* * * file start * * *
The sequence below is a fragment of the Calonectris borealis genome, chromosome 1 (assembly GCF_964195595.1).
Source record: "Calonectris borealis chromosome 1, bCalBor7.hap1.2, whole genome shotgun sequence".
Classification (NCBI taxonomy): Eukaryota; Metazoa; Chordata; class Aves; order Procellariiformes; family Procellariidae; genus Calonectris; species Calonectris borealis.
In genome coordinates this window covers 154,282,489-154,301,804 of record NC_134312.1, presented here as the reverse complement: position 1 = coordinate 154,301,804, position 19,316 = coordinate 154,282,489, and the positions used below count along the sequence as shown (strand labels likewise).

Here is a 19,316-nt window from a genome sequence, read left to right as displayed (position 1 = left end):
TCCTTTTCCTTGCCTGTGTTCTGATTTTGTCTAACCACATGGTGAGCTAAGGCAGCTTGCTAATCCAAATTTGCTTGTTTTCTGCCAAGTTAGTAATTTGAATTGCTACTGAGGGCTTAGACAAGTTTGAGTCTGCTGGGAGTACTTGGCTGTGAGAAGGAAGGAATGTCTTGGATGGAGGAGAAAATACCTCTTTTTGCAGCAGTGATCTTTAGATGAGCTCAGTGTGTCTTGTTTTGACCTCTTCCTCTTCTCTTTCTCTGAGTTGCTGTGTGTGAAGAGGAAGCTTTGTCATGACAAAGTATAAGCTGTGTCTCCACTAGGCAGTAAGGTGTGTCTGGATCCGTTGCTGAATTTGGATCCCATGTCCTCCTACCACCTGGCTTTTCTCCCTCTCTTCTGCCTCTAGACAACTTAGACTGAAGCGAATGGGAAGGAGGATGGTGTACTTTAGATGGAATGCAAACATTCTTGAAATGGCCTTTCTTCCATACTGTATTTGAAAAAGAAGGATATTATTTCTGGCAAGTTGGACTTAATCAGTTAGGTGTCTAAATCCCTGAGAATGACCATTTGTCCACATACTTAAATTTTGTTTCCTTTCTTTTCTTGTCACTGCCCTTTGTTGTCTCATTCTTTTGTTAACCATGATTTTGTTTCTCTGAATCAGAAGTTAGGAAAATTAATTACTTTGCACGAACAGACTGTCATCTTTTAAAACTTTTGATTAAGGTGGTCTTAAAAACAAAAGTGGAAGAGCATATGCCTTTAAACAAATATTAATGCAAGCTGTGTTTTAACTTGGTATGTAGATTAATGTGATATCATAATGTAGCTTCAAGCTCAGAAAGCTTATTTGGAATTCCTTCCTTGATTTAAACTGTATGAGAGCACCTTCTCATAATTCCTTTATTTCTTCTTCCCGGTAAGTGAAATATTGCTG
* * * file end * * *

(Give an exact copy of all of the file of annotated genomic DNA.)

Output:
The sequence below is a fragment of the Calonectris borealis genome, chromosome 1 (assembly GCF_964195595.1).
Source record: "Calonectris borealis chromosome 1, bCalBor7.hap1.2, whole genome shotgun sequence".
Classification (NCBI taxonomy): Eukaryota; Metazoa; Chordata; class Aves; order Procellariiformes; family Procellariidae; genus Calonectris; species Calonectris borealis.
In genome coordinates this window covers 154,282,489-154,301,804 of record NC_134312.1, presented here as the reverse complement: position 1 = coordinate 154,301,804, position 19,316 = coordinate 154,282,489, and the positions used below count along the sequence as shown (strand labels likewise).

Here is a 19,316-nt window from a genome sequence, read left to right as displayed (position 1 = left end):
TCCTTTTCCTTGCCTGTGTTCTGATTTTGTCTAACCACATGGTGAGCTAAGGCAGCTTGCTAATCCAAATTTGCTTGTTTTCTGCCAAGTTAGTAATTTGAATTGCTACTGAGGGCTTAGACAAGTTTGAGTCTGCTGGGAGTACTTGGCTGTGAGAAGGAAGGAATGTCTTGGATGGAGGAGAAAATACCTCTTTTTGCAGCAGTGATCTTTAGATGAGCTCAGTGTGTCTTGTTTTGACCTCTTCCTCTTCTCTTTCTCTGAGTTGCTGTGTGTGAAGAGGAAGCTTTGTCATGACAAAGTATAAGCTGTGTCTCCACTAGGCAGTAAGGTGTGTCTGGATCCGTTGCTGAATTTGGATCCCATGTCCTCCTACCACCTGGCTTTTCTCCCTCTCTTCTGCCTCTAGACAACTTAGACTGAAGCGAATGGGAAGGAGGATGGTGTACTTTAGATGGAATGCAAACATTCTTGAAATGGCCTTTCTTCCATACTGTATTTGAAAAAGAAGGATATTATTTCTGGCAAGTTGGACTTAATCAGTTAGGTGTCTAAATCCCTGAGAATGACCATTTGTCCACATACTTAAATTTTGTTTCCTTTCTTTTCTTGTCACTGCCCTTTGTTGTCTCATTCTTTTGTTAACCATGATTTTGTTTCTCTGAATCAGAAGTTAGGAAAATTAATTACTTTGCACGAACAGACTGTCATCTTTTAAAACTTTTGATTAAGGTGGTCTTAAAAACAAAAGTGGAAGAGCATATGCCTTTAAACAAATATTAATGCAAGCTGTGTTTTAACTTGGTATGTAGATTAATGTGATATCATAATGTAGCTTCAAGCTCAGAAAGCTTATTTGGAATTCCTTCCTTGATTTAAACTGTATGAGAGCACCTTCTCATAATTCCTTTATTTCTTCTTCCCGGTAAGTGAAATATTGCTG